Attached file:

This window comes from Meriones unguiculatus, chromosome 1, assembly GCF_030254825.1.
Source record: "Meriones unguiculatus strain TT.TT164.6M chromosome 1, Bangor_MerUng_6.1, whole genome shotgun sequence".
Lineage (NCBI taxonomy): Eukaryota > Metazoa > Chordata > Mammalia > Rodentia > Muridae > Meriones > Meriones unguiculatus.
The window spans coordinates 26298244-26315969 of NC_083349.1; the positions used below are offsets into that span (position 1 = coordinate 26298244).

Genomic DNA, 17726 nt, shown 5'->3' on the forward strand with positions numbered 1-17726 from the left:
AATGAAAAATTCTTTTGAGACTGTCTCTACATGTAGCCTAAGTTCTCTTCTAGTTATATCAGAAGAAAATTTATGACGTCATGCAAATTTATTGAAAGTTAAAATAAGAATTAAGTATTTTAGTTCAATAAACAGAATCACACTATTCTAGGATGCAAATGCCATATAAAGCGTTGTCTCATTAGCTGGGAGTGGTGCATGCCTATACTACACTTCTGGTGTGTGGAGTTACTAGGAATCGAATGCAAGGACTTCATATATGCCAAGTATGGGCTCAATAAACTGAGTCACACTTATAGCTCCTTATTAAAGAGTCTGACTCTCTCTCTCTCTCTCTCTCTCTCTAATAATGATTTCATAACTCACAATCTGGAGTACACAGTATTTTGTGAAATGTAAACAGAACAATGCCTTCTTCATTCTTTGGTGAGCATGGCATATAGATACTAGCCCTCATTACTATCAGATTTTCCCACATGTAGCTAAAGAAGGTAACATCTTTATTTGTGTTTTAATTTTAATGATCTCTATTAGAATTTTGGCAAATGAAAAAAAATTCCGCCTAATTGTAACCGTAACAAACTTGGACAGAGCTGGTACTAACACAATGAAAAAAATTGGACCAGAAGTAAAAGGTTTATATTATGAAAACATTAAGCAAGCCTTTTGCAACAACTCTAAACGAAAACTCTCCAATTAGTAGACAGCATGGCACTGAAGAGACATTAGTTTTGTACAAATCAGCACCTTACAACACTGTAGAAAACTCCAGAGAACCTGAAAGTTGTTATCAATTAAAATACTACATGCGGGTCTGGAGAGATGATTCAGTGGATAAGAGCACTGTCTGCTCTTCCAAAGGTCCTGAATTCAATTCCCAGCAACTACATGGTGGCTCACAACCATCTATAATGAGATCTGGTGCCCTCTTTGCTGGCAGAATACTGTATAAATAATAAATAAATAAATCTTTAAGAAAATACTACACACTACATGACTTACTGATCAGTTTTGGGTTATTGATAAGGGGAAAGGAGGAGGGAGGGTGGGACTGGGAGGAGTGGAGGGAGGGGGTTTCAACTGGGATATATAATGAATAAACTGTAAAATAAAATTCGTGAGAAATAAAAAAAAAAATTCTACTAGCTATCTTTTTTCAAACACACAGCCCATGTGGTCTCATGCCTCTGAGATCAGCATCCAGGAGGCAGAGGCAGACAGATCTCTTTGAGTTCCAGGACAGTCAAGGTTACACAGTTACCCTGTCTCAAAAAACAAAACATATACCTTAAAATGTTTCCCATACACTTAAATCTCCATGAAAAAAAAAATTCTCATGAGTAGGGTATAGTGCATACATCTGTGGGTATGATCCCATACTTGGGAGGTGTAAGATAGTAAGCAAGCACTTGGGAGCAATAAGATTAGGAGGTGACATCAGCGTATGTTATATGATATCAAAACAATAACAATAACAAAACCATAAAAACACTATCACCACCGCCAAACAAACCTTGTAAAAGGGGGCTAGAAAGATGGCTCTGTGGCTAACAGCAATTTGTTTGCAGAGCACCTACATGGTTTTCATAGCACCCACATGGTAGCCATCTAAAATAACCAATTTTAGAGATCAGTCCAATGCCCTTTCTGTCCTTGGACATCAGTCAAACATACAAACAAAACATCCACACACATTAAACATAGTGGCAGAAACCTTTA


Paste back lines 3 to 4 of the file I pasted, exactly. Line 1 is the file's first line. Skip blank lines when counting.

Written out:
Lineage (NCBI taxonomy): Eukaryota > Metazoa > Chordata > Mammalia > Rodentia > Muridae > Meriones > Meriones unguiculatus.
The window spans coordinates 26298244-26315969 of NC_083349.1; the positions used below are offsets into that span (position 1 = coordinate 26298244).